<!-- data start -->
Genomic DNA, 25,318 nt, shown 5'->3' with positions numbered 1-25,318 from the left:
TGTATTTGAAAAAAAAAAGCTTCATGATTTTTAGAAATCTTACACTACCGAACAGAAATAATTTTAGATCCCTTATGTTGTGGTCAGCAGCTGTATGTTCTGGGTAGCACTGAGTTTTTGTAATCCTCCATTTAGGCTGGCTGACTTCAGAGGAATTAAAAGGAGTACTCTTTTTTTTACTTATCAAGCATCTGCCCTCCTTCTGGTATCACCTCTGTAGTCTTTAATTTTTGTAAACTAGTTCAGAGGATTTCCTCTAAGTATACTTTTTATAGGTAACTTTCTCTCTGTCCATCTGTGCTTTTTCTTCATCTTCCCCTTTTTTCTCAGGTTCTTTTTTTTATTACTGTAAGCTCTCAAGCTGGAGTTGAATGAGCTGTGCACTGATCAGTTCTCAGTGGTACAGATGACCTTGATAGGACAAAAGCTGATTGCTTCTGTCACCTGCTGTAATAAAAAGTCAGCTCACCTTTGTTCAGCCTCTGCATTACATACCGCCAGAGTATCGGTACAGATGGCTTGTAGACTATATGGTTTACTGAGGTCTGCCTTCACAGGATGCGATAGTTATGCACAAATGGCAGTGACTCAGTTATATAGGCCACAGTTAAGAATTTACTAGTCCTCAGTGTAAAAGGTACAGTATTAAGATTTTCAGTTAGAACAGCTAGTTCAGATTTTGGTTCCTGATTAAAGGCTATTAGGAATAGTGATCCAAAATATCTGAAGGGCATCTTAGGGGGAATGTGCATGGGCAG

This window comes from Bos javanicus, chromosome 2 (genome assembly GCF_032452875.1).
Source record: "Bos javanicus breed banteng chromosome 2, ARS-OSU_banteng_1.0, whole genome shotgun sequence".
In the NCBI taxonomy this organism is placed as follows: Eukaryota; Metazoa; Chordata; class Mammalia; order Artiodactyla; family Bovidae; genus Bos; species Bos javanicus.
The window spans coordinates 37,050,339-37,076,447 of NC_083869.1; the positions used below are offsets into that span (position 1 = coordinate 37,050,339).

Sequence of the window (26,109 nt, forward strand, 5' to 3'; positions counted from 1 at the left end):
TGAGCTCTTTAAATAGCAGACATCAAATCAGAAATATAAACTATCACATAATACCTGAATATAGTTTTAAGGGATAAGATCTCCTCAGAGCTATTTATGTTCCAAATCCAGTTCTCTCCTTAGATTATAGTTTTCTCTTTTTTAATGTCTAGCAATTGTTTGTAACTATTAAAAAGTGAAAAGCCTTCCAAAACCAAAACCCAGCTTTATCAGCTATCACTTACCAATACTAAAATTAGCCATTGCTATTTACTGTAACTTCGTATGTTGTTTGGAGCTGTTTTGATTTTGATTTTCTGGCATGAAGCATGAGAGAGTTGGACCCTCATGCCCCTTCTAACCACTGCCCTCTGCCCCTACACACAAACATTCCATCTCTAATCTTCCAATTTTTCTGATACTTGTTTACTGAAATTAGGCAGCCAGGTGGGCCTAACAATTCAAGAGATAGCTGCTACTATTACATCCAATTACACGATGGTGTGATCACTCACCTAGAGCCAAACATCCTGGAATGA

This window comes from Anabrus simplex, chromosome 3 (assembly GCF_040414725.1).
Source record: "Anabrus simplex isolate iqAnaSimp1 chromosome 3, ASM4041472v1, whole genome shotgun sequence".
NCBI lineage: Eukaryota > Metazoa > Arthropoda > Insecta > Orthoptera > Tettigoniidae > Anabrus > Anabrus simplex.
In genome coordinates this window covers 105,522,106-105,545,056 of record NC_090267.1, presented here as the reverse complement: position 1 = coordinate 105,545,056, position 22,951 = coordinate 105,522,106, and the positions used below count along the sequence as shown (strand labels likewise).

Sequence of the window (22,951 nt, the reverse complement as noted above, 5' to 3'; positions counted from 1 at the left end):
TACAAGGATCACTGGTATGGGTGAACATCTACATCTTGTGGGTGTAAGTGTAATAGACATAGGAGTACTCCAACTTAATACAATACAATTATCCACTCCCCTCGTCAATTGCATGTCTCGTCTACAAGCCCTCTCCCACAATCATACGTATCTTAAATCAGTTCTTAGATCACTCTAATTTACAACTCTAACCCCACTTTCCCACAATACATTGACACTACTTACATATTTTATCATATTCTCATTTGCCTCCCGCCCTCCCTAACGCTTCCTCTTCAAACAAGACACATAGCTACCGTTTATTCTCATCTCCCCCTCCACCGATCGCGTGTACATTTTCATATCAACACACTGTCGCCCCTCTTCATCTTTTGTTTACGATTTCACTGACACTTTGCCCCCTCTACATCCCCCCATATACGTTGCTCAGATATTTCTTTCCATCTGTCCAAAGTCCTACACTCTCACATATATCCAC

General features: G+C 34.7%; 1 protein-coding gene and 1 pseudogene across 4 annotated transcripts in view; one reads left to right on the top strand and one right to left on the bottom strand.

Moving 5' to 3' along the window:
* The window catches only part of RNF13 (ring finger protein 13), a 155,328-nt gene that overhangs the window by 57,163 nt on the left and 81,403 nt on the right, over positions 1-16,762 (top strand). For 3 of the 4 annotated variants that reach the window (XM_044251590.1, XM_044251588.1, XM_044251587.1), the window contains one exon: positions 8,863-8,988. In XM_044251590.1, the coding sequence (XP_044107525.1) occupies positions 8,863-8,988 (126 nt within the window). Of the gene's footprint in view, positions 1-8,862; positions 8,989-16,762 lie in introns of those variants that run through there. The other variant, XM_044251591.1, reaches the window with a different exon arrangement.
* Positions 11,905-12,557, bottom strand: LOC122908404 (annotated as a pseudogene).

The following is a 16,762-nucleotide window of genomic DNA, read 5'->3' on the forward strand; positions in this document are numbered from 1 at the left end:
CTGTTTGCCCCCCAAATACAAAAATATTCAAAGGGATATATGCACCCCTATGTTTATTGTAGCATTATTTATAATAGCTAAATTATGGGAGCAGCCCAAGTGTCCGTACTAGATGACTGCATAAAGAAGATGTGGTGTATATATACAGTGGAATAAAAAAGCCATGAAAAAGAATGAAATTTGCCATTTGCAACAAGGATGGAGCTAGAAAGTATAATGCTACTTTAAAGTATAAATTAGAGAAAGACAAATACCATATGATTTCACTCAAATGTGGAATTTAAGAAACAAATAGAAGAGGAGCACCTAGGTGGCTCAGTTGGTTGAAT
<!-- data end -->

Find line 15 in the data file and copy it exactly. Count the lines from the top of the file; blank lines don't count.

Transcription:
General features: G+C 34.7%; 1 protein-coding gene and 1 pseudogene across 4 annotated transcripts in view; one reads left to right on the top strand and one right to left on the bottom strand.